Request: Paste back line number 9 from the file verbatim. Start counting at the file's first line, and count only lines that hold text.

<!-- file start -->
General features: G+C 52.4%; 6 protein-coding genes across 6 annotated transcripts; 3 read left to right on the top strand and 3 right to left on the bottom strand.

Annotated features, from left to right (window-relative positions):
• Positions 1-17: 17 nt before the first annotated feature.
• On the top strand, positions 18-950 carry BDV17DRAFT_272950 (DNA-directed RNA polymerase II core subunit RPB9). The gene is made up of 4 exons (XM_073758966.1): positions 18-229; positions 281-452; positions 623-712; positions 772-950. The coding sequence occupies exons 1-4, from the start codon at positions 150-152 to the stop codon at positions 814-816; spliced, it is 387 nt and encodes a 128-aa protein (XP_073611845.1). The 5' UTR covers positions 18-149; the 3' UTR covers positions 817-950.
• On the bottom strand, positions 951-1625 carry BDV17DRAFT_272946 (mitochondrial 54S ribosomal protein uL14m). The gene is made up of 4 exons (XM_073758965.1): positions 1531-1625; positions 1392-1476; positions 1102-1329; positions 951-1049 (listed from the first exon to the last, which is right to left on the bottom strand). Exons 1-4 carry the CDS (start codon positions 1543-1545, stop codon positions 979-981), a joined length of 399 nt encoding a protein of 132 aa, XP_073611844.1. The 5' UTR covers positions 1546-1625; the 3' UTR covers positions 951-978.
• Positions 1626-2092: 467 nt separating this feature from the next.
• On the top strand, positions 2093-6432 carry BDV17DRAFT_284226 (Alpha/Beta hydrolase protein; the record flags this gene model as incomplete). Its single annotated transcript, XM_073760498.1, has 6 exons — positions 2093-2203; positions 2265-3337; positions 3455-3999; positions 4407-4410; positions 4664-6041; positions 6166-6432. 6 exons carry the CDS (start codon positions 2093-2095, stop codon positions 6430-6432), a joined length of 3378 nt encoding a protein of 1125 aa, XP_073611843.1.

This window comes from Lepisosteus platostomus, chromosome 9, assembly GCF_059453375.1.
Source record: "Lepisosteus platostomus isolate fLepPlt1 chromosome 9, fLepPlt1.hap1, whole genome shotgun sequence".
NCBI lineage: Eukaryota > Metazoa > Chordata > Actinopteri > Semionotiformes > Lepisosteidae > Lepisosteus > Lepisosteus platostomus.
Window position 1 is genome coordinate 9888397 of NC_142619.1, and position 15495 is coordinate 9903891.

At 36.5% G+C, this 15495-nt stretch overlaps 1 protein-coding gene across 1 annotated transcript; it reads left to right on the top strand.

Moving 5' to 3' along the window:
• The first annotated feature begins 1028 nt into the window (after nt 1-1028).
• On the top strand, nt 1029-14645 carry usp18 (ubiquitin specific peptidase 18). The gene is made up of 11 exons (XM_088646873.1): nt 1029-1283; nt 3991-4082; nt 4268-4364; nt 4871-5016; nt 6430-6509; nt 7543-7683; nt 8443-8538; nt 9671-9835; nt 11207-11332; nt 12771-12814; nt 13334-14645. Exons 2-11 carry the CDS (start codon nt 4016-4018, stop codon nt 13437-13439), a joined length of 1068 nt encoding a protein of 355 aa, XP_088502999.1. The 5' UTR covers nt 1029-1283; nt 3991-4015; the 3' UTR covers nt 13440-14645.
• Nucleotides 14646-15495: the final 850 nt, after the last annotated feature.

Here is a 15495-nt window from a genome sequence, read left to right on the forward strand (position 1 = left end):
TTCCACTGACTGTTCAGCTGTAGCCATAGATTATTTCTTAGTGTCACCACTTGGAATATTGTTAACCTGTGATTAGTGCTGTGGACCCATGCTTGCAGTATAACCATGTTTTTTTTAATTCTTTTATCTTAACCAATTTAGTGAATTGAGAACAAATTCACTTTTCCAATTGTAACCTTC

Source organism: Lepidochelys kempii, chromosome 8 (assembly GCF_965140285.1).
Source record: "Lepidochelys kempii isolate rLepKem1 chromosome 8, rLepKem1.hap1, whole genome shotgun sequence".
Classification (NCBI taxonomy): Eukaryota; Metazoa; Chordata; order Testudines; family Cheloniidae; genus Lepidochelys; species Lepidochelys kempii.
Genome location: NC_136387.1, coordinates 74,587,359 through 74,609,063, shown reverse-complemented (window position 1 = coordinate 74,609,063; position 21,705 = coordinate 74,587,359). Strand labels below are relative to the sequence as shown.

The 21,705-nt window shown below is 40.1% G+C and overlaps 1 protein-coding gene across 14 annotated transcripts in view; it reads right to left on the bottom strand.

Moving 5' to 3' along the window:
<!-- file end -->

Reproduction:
Source record: "Lepisosteus platostomus isolate fLepPlt1 chromosome 9, fLepPlt1.hap1, whole genome shotgun sequence".